Featured Research

from universities, journals, and other organizations

Bio-inspired computer networks self-organise and learn

April 15, 2010
ICT Results
Powerful computers made up of physically separate modules, self-organising networks, and computing inspired by biological systems are three hot research topics coming together in one European project.

The ubidule: UBIquitous computing moDULE.
Credit: Copyright PERPLEXUS

Powerful computers made up of physically separate modules, self-organising networks, and computing inspired by biological systems are three hot research topics coming together in one European project.

Related Articles

European researchers have developed an innovative computing platform. At the heart of the system are many small modules, each made from chips with an inbuilt ability to learn. A self-configuring wireless network connects the modules, allowing them to operate as a coherent group.

Evolving to suit the task in hand and acting on information about their environment, such systems are described by their developers as "bio-inspired." They are well suited to building mathematical models of scientific problems in which complexity arises from simple building blocks, such as in brains, stock markets, and the spread of new ideas.

Researchers already use programs that can learn -- neural networks -- to study problems like these. Their simulations would run faster if they could hard-wire instructions into computer chips rather than load them as software, but normally this would stop the machines from learning. Chips that learn by physically reconfiguring themselves therefore offer the best of both worlds.

Large numbers of computers working in parallel to solve complex problems is not a new idea. Such networks are not very flexible, however, since the computers must be set up individually with software tailored to each task. The European PERPLEXUS project (http://www.perplexus.org/) therefore draws on another hot topic in research: self-organising wireless networks which can adapt to the job in hand.

Ubidules and ubichips

In principle, such networks could provide "ubiquitous computing" by assembling themselves from any wireless-equipped devices within reach: computers, smart phones, robots, even electronic toys, explains Andr้s P้rez-Uribe, spokesperson for the EU-funded PERPLEXUS project.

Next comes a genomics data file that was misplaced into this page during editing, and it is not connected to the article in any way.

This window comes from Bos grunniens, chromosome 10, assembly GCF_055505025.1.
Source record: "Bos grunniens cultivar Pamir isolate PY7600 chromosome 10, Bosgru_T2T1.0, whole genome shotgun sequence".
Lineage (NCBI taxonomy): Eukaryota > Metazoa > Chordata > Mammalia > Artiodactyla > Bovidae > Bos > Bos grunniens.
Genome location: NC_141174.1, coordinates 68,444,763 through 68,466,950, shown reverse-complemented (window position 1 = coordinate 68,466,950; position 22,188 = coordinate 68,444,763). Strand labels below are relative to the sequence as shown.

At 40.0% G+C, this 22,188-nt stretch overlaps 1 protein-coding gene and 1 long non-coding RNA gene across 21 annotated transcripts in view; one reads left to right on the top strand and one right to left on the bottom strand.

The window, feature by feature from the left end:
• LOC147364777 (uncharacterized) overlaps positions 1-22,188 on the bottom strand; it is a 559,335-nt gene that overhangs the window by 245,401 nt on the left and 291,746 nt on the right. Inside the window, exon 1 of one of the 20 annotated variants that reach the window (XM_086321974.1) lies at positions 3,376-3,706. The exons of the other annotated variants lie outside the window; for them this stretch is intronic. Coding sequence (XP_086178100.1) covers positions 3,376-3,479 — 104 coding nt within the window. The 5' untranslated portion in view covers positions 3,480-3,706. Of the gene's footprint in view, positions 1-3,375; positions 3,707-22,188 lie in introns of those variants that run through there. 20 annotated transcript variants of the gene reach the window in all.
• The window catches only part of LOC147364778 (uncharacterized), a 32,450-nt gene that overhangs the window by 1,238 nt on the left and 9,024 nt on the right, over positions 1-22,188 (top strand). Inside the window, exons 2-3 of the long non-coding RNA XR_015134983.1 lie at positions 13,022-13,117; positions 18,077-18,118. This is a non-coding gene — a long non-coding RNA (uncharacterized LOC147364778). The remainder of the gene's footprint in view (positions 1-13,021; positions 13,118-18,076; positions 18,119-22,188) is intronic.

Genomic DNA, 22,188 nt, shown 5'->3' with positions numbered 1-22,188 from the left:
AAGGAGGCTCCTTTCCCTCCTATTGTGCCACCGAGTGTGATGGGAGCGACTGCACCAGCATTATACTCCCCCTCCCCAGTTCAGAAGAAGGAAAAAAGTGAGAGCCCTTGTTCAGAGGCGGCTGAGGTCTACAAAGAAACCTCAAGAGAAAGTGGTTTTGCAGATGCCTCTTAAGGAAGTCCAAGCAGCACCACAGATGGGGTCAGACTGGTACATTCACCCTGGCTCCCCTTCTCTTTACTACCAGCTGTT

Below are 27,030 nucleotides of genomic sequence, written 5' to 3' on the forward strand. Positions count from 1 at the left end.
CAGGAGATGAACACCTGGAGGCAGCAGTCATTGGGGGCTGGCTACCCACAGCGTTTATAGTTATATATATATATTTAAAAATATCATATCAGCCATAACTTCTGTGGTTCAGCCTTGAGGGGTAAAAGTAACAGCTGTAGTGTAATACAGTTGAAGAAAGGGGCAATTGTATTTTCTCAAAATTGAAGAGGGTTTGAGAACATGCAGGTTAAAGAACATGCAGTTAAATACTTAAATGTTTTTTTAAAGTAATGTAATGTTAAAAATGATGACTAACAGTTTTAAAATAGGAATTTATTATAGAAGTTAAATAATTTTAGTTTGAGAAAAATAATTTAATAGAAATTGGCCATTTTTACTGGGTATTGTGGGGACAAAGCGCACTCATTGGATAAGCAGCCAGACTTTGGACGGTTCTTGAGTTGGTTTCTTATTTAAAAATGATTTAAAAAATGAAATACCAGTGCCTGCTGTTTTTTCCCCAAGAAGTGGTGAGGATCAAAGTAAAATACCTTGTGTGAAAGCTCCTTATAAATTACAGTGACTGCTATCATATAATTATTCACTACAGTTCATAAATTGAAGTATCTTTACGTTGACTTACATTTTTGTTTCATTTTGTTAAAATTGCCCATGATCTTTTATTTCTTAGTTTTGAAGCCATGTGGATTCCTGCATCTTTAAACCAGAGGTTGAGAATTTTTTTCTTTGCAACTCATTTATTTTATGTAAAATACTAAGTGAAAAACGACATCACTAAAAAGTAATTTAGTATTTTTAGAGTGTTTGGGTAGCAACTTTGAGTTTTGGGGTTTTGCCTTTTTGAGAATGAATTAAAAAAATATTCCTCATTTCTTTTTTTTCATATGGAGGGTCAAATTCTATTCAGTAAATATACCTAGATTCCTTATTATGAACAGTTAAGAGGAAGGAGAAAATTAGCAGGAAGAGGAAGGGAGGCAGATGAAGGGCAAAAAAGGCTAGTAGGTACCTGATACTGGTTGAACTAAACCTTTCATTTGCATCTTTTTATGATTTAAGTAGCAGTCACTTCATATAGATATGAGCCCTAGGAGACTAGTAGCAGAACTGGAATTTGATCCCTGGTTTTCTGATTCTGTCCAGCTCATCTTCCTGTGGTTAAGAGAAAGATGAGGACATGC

In this project, the researchers confined themselves to a model network built up from one basic building block: the ubidule, a purpose-designed module about the size of a personal digital assistant (PDA). Ubidules can take information from their environments, share data wirelessly, and adapt their behaviour to the circumstances. In a large network, for instance, some ubidules may evolve to specialise in a particular task, which other ubidules then delegate to them.

Key to every ubidule is a processor chip, the ubichip, which can learn and evolve. This idea began with an earlier European project, POEtic, which developed a processor based on a large number of identical sub-units or cells. Depending on the current task, each cell can vary its function by changing its internal wiring; at a higher level, links between cells can also be made or broken. Until now, such flexibility has only been available from chips that are externally programmed. The ubichip, in contrast, works out the necessary wiring for itself.

Modelling brains and cultures

The researchers say ubidules can model both grid-based problems in the physical sciences, and the harder-to-formulate challenges of biological systems and social sciences. They have used ubidules to develop biologically-plausible neural network models of the brain, for instance, and to study how ideas spread between people.

Problems which can be visualised as grids or networks are often studied with the help of autonomous programs known as agents, which collect and exchange information from different parts of the network. At the moment this exchange is often quite basic, with agents simply passing on all the information that comes their way. P้rez-Uribe explains that a network of ubidules could give each agent its own neural network. By interpreting data and being more selective about what they pass on, these intelligent agents could yield better models.